Questions tagged [wing]

The structures extending from the sides of the plane that generate most of the lift to keep the plane in the air.

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37
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3answers
9k views

How does an aircraft form wake turbulence?

This question discusses how wake turbulence can affect planes flying in formation. It got me wondering, how do aircraft (the wings in particular) form wake turbulence to begin with? It can't be as ...
52
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11answers
29k views

How do wings generate lift?

Just the basic question that every aviation enthusiast must be curious about: exactly how does a wing generate lift?
42
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3answers
15k views

Why does supersonic flight detach airflow from a wing?

I've read in several answers to questions that when a wing passes the speed of sound the airflow will become detached from the craft towards the rear quarter of the wing (thus making things like ...
18
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2answers
19k views

How does chord length affect wing design?

In comments on the answer to a question about transonic speeds and control surfaces I came across this comment and I'm having a hard time understanding it. If you increase the chord, lift goes up ...
19
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3answers
17k views

What dictates the aspect ratio of an aircraft's wing?

When designing an aircraft, there has to be a decision as to the aspect ratio of a wing. It's been said that having a higher aspect wing will reduce drag for the same wing area, however most of the ...
26
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3answers
3k views

Is wingtip design mature?

There are many wingtip design, all made to reduce vortex related drag, and neither boeing nor airbus seems to prefer one over another. They move from one design to another at each new aircraft, always ...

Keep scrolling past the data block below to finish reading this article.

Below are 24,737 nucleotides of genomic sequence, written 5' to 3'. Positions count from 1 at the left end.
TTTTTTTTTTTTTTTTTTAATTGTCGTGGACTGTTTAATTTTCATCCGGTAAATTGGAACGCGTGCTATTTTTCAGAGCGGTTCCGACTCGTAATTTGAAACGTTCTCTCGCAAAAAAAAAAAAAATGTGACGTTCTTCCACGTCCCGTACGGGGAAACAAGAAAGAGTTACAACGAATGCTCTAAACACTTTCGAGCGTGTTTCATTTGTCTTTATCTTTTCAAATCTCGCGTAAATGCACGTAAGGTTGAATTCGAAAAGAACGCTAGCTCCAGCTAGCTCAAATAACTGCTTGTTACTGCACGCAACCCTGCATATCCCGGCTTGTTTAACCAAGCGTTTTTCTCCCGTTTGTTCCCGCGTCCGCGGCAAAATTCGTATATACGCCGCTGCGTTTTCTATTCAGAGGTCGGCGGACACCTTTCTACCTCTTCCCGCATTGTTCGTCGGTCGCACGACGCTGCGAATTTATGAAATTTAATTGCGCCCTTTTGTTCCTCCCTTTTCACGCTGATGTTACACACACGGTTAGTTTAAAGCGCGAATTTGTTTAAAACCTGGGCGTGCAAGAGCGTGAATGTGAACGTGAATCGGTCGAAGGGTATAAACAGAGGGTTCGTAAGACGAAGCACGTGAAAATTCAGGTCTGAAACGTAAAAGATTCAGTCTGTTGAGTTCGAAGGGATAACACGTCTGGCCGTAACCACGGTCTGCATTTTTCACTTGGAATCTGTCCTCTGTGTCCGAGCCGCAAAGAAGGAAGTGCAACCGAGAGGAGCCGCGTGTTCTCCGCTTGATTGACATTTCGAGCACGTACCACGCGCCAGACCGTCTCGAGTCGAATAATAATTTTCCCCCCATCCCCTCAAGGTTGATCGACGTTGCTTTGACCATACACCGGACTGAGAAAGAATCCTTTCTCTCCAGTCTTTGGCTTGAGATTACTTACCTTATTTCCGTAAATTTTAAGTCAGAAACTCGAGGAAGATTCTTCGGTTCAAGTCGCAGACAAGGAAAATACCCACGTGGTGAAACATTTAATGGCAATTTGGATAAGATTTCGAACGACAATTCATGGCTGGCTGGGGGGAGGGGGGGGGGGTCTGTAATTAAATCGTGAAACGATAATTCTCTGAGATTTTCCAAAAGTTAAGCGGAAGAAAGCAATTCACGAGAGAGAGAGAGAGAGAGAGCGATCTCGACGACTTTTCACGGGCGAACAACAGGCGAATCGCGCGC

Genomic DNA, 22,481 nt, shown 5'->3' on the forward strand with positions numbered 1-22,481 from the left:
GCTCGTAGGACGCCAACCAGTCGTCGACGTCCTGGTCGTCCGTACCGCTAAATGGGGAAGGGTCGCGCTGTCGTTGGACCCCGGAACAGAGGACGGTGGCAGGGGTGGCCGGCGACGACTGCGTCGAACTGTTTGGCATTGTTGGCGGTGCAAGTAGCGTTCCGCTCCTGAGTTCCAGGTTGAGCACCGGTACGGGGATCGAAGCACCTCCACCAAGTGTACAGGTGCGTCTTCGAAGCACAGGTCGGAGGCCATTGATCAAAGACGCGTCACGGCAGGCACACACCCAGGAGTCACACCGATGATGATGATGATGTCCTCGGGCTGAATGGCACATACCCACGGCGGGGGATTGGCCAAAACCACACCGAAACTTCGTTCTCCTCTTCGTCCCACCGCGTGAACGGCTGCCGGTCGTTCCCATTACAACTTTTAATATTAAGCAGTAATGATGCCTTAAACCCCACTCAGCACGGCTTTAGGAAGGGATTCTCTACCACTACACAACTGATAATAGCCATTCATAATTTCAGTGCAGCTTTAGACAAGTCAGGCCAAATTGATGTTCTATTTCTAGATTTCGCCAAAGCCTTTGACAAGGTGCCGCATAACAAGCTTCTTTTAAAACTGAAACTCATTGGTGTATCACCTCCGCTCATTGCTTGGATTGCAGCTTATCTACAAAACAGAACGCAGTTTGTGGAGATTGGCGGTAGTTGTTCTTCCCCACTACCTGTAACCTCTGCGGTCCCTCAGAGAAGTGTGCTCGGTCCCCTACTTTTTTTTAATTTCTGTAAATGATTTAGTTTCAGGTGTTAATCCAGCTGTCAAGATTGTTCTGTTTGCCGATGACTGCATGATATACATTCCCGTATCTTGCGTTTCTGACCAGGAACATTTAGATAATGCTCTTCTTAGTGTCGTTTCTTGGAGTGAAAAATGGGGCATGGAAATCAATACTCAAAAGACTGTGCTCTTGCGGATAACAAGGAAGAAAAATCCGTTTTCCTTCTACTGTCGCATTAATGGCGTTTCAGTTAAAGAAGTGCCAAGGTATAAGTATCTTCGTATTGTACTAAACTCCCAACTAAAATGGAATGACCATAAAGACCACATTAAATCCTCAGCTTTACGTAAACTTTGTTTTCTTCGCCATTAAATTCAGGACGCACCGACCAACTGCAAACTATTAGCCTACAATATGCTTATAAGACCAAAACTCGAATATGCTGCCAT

11
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3answers
9k views

Does the downwash created by induced drag increase or decrease lift?

According to the theory I know, lift is produced by accelerating air downwards at the trailing edge (downwash). Hence, as downwash increases so does lift. Induced drag is due to vortices at the wing ...
13
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3answers
39k views

How does wing sweep increase aircraft stability?

I was told at one point that the sweep of a wing can help with the straight line stability of the craft, in fact I think it's one of the main systems that keeps flying wings flying straight (like the ...
64
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3answers
56k views

What is the purpose of the sharp pods under airliner wings?

What are the pods with the sharp trailing edges underneath the wings of large airliners, as shown in the image below? My best guess would be fuel tanks
35
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9answers
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Why does An-225 have anhedral wings though it is a cargo aircraft?

What are the rationale behind this anhedral high mounted wing configuration? Is that usual for very large carge aircraft?
19
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2answers
59k views

What are the different wing planforms? What are each's advantages? Where are they commonly used?

I remember reading that there are four common wing planforms: Rectangular Eliptical Tapered Sweptback I'm sure there are more. What are the different types of planform out there? Each must have its ...
31
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5answers
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What are the advantages of a forward-swept wing over a rearward-swept wing?

What are the advantages of a forward-swept wing vs. a rearward swept one? Image credit: NASA Image credit: Paul Maritz / Wikimedia
12
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3answers
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What is the mechanism by which condensation forms above wings?